There was no photo pit area this evening and it allowed the fans to get in nice and close to the band. I decided to brave the immediate section myself for a change for the first set while the band rocked like this was their full-time gig. For those of you who have never seen Cherone perform or only know of him being the "third singer in Van Halen" - be aware that he possesses one of the best voices in Rock and Roll music. He is also a captivating showman as he bounced from one end of the stage to the other singing right into the crowd and sending smiles and handshakes back to them all night. It was great to see him performing and being accepted by this widely diverse audience. I have always felt he was a singer that deserved a lot more acclaim than he ever received. He did an excellent job of being Roger for the night as he belted out the songs making them his own if only for a couple of hours. He certainly had the personality that one likes to see in a performer as well. Billy Sheehan was interesting to watch for while he did wonders on the bass, he did not actually seem to become John Entwistle for the show. There were times were he added just a little more flair to the riffs and thunderous runs we had grown used to over the years. Sheehan is such an accomplished bassist by this point in his career that I feel his mere mimicking John would have taken away from the performance. Readers might find it interesting to know that both Portnoy and Gilbert had performed in a Tribute project once before, under the moniker "Yellow Matter Custard". This group performed all Beatles material and was a great idea that also featured Neil Morse. Given this previous group, the pair had a better familiarity to each other that made this all the more dynamic to experience. Gilbert on his own is an incredible guitar player and has shown this to the world with Mr. Big (a band that also featured Sheehan on bass) and Racer X (where he performed with now Judas Priest drummer Scott Travis). Let's not forget to address the level of drumming being played tonight as Mr. Mike Portnoy probably stood the highest of them all. I feel that Portnoy is a musician who raises the bar on what can be done and everything he does is interesting and gets a lot of people involved. He does not come off as content to rest on the goings on of Dream Theater and is generally keeping busy in solo work and projects like this. We need more players like him to keep the bar raised ever higher. All night Mike would be slamming the kit and making a series of silly faces, clearly he was enjoying himself very much.
The set list for the night would read like a Who anthology CD with some of their greatest numbers being brought to life before your eyes. The first half of the show focused on a wide scattering of their classics as they performed a little of everything from across the bands history. Both Gilbert and Sheehan made sure to sing some backup as well as Mike which gave the overall vocal a little added fullness. I could hardly find an issue with the tunes they decided to play and felt they managed to capture the spirit and energy of the band again and again. There was a short break and when the group returned the very familiar sound of the "Tommy" album would begin. It did surprise me a little but not in a bad way to find the group choosing to perform almost the entire album. "Tommy" is to The Who, what "Dark Side Of The Moon" is to Pink Floyd as far as legendary status is concerned. They only cut a couple of numbers from it which allowed room for a good amount of encore performances. Mike seemed to lead the audience as the main speaker in most cases and also handled the joking. Around the closer numbers he referred to the band as continuing along with the themes from the C.S.I. television programs. Another tidbit that amused me was Mike not playing with a high hat until the first encore "Who Are You?". To make sure that the audience was left breathless as the performance drew to a close the band began attacking their instruments with smashing guitars and bass as well as a trashed drum kit. They gave the remains to the audience in the front which brought a new level of excitement to those who were in the right spot.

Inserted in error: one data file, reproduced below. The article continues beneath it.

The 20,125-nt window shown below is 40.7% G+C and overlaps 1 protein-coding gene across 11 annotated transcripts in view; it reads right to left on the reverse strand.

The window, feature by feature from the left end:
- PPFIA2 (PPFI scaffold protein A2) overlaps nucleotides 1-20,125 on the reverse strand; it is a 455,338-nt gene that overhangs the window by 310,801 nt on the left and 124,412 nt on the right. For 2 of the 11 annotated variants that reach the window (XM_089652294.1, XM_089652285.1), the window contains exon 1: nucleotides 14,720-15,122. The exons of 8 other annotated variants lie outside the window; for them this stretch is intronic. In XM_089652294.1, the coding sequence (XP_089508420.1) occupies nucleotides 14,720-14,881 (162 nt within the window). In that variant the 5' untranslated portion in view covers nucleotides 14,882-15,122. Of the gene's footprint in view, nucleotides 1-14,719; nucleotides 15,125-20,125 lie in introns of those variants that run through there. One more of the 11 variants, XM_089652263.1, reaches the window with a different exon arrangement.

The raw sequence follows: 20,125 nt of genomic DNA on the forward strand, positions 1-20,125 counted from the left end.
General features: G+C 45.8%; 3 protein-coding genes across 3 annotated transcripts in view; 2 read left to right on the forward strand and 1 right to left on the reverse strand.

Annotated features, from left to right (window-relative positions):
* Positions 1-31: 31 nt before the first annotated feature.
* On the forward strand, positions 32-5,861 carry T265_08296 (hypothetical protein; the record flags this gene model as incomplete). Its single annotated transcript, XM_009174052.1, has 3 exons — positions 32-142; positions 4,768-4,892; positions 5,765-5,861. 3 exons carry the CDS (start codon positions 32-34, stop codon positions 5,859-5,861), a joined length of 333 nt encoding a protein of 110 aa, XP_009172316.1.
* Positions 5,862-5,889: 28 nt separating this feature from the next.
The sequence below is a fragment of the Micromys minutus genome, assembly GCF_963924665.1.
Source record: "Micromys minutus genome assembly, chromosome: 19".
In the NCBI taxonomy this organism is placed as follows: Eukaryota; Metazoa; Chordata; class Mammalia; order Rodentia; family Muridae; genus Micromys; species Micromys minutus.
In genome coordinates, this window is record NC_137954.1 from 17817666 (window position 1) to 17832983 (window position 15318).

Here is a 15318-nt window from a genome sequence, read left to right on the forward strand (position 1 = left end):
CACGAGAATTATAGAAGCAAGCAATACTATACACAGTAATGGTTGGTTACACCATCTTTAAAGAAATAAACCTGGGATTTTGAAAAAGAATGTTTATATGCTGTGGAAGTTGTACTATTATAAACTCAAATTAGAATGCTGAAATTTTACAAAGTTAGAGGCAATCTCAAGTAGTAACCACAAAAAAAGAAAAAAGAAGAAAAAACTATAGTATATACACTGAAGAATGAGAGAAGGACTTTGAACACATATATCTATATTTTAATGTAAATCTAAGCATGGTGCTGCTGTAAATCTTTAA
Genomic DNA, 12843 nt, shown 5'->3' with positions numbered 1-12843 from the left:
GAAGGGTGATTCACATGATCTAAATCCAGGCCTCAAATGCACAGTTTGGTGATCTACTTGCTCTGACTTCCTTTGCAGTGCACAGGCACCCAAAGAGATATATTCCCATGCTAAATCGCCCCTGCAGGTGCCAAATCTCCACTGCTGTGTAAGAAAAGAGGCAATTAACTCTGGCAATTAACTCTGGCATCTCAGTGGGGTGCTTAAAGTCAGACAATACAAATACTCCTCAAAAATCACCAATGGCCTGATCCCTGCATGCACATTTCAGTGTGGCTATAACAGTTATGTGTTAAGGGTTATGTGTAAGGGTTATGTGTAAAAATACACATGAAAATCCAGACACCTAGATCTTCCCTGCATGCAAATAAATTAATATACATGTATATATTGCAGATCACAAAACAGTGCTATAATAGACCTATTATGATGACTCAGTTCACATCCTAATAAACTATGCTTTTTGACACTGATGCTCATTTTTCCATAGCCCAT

I really had a great time at this and felt honored to be a part of something as special as this. One does not often get to see tributes formed by such notable performers or catch one of the limited run of shows. This group would only perform three times, and New York would be the closer. I can't think of a better way to leave them begging for more than to do it in the Big Apple.
1. Baba O'Riley
2. Sister Disco
4. Pictures of Lily
5. I Can See for Miles
6. Young Man Blues
7. A Quick One While He's Away
9. Behind Blue Eyes
10. The Real Me
11. Love Reign O'er Me
13. It's a Boy
15. Amazing Journey
17. Eyesight to the Blind (The Hawker)
19. The Acid Queen
20. Pinball Wizard
21. Tommy, Can You Hear Me?
21. There's A Doctor
22. Go to the Mirror
23. Smash the Mirror
24. I'm Free
25. Tommy's Holiday Camp
26. We're Not Gonna Take It
27. Who are You – encore
28. Won't get Fooled Again - encore
29. My Generation - encore
Official Web site: www.mikeportnoy.com
Official Web site: www.billysheehan.com
Official Web site: www.paulgilbert.com